10.6.09 | ATA Receives Funding, Set to Launch Explore Bowhunting
NEW ULM, Minn. — For those young people — the vast majority of America’s youth — who have never walked the woods during an early morning hunt, spotted the tracks of a white-tailed deer or heard the calls of a wild turkey, there is a hands-on, educational program known as Explore Bowhunting set to introduce outdoor experiences like these.
The curriculum will reach students early next year thanks in part to $267,000 recently awarded to the Archery Trade Association (ATA) by the Association of Fish and Wildlife Agencies’ Multi-State Grant program.
“We think natural history and animal behavior can be taught through hunting, which is what Explore Bowhunting is all about,” Jay McAninch, ATA CEO/president said. “We’re pleased that our friends in the state agencies have seen fit to support this joint effort and, because this is a true partnership, we plan to provide two to three times the amount of this grant to see that we accomplish our joint mission.”
As a next step for kids who complete introductory archery programs — any curriculum that primarily focuses on target archery — Explore Bowhunting was developed so existing educational and recreation channels could adopt the program, make it their own and build on this success.
“Without efforts like this, it’s very unlikely that young target archery shooters will take that next step to get into bowhunting,” said John Frampton, Association of Fish and Wildlife Agencies president. Frampton is also director of the South Carolina Department of Natural Resources. “It’s a known fact that hunters pay most of the cost of conservation in this country, so it’s imperative that we provide opportunities for youth to get involved in hunting. It provides a continuation of our American heritage.”
Explore Bowhunting was created for state wildlife agencies to use and it’s at this state level that the first phase of program implementation will occur. The ATA not only plans to give Explore Bowhunting to states, but also will provide the resources required to implement the program. The trade association expects the curriculum to have a broad reach through after-school programs, in-school programs or as part of any recreational program.
Scheduled to launch in January 2010, Explore Bowhunting will be available in six to eight states initially. It’s a flexible set of 22 lessons that can be taught weekly for a school semester, or as part of a weeklong summer program in camps or recreation programs. The ATA completed 24 pilot programs in five states during the 2008-09 school year to fine-tune lesson plans and test the effectiveness of its goals.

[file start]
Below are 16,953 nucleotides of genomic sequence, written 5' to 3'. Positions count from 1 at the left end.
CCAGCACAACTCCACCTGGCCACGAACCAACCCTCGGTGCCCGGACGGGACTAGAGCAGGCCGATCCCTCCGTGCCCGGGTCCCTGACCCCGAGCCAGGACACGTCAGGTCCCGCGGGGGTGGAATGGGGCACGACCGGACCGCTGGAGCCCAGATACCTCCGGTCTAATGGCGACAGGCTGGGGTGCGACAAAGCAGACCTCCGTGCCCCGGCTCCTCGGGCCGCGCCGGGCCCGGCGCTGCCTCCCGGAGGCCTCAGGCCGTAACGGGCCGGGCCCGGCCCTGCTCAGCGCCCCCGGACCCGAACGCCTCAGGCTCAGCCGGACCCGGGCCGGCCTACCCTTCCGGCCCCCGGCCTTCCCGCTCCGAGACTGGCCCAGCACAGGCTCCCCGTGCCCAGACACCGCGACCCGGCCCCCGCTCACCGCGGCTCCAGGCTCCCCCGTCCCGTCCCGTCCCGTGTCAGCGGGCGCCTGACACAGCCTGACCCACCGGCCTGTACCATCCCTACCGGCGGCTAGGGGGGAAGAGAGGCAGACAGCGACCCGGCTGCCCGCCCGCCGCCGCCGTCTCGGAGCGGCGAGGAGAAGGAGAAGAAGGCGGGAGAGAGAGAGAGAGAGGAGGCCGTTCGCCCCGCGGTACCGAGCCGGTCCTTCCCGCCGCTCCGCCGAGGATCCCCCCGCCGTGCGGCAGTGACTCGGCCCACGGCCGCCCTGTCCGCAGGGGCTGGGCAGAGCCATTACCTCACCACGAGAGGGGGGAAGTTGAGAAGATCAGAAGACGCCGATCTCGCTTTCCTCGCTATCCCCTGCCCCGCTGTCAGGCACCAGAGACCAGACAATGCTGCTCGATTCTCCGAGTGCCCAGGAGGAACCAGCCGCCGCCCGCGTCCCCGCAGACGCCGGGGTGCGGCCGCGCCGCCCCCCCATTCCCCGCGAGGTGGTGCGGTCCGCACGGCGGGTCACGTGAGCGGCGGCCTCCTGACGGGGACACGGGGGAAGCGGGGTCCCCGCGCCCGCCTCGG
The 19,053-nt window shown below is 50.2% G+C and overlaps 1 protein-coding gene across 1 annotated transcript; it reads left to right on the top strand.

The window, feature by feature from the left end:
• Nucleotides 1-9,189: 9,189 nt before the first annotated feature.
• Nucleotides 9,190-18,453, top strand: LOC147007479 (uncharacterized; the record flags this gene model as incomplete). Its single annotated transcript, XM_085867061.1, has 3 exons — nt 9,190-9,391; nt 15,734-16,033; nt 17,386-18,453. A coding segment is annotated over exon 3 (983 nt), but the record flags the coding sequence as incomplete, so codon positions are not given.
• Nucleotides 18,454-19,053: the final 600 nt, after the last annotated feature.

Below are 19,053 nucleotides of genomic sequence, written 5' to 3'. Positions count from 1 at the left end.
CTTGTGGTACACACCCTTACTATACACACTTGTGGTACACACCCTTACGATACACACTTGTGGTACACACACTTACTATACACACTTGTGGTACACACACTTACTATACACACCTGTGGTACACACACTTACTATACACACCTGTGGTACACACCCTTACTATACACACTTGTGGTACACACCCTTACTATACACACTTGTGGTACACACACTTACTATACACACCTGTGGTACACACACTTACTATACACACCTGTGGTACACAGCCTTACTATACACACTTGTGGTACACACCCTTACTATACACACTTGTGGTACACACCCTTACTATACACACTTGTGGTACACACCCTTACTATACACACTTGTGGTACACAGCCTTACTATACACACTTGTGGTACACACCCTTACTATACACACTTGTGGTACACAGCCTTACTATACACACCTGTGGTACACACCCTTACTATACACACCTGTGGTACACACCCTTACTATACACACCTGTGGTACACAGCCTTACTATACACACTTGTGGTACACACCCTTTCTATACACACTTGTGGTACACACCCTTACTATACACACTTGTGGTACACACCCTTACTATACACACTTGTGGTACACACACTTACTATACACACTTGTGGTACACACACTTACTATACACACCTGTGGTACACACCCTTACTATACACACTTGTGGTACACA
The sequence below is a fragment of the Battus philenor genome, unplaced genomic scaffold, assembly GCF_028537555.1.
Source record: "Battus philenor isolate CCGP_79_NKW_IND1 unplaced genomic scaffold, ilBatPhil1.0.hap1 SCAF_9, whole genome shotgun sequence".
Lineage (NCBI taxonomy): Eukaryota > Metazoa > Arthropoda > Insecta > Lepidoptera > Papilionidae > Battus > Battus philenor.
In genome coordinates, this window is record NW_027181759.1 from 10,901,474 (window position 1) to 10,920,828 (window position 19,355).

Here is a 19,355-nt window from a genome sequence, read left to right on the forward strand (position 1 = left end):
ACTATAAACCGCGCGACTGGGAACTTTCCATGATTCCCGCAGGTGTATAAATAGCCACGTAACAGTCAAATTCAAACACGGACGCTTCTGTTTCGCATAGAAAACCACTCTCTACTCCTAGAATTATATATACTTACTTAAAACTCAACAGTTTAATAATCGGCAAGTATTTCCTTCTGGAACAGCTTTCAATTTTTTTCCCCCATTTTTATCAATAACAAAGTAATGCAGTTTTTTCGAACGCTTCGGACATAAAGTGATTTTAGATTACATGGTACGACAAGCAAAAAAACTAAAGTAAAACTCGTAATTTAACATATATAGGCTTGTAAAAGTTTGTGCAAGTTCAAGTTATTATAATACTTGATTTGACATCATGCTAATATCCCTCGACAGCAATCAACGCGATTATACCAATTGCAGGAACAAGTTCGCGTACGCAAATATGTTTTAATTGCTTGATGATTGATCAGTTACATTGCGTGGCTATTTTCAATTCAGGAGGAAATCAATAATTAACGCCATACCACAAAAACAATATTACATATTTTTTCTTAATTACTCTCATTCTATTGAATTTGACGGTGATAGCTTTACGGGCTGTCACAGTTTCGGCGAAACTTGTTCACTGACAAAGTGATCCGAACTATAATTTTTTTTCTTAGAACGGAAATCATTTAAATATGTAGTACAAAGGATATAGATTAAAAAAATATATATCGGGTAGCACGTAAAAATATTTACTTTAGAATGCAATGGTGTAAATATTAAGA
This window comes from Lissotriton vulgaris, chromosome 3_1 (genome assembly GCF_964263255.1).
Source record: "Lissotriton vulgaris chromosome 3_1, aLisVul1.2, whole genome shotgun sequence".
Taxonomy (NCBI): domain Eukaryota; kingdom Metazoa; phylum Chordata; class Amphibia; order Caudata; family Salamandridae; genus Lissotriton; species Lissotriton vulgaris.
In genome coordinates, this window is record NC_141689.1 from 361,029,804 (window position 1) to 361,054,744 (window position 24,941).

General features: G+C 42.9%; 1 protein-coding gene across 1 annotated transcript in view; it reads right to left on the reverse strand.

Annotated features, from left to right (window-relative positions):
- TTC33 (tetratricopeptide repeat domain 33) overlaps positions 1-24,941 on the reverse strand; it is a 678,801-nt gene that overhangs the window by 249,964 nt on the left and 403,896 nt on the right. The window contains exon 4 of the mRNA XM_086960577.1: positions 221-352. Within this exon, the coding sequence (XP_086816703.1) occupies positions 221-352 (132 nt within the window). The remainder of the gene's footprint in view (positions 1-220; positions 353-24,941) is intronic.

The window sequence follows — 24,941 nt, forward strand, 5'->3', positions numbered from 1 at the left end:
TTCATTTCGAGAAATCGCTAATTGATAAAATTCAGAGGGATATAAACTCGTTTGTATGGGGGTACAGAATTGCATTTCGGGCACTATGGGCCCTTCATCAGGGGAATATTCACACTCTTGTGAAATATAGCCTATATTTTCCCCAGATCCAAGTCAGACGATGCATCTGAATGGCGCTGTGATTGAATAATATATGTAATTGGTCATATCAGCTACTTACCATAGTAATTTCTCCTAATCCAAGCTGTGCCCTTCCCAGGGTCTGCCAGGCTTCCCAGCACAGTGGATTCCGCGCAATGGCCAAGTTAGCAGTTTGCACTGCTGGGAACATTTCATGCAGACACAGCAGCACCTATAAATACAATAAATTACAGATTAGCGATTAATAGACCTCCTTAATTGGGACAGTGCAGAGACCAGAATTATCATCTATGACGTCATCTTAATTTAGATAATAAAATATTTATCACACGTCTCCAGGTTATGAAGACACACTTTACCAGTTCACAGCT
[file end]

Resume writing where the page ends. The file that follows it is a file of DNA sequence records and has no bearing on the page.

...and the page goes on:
“A group of outstanding professionals teamed up to create Explore Bowhunting and the countless hours that we’ve all put into this project is more than I can measure,” said Emily Beach, the program’s coordinator and ATA’s education and research manager. “I could not be more proud of the end product and the contributions of so many. Now, we have an effective program that is adaptable to each setting, whether it’s urban kids who who have limited outdoor experience, to rural kids who have been around hunting most of their lives.”
While young people represent the group that will most directly benefit from the program, the archery and bowhunting industry also stands to benefit from Explore Bowhunting. Mark Copeland, a store director for Jay’s Sporting Goods and an Explore Bowhunting pilot instructor, depends on archery and bowhunting business to sustain his career and livelihood.
“Explore Bowhunting has benefited the shop financially,” said Copeland, “This is real-deal, right-now dollars. The key is the relationship archery shops build with the community and school groups. When you start offering instruction, you become the expert. You begin to build relationships with the community and potential customers.”
Explore Bowhunting is poised to benefit young people and, by doing so, indirectly benefit both the country’s future conservation efforts and the strength and sustainability of the archery and bowhunting industry. Through the Pittman Robertson program, conservation benefits from each sale of archery equipment, which transfers an 11 percent tax that’s paid by industry to the state wildlife agencies. In addition, those young people who experience Explore Bowhunting will gain an appreciation for the conservation legacy they have the opportunity to share.
“This program would not be a reality if not for the efforts of many, including more than 40 archery industry sponsors who provide equipment for Explore Bowhunting trunks used to teach the class,” said Beach.
The trunks include a bowhunting demo kit, a basic youth compound bow, recurve bow, youth crossbow, aluminum and carbon arrows, bow sights, stabilizers, arrow rests and other accessories. The trunks also include game calls, a game board, range-finder, scent-eliminators and camouflage clothes.
Explore Bowhunting Sponsors: AAE, Alpine Archery, American Broadhead, A-Way Hunting Products, Bear Archery, Bohning, BowTech, Boyt Harness Company/Bob Allen Sportswear, Cobra, Concept Archery, Cuddeback, Eastman, Easton, G5, Gateway Feathers, Gold Tip, Horton Mfg., Company LLC, Hoyt, Knight & Hale, Kwikee Kwiver, Leupold & Stevens, Leven Industries (Doinker), M2D CAMO, Midwest Cimmarron Archery, Mossy Oak, Muzzy, NEET, Non Typical/CuddeBack, NWTF, NXT Generation, Parker Compound Bows, Plano, Primos, PSE, QDMA, Quaker Boy, Robinson Outdoors, TRU Ball, Tru-Fire, Tru-GLO, Wildlife Research Center, Woods N’ Waters Press.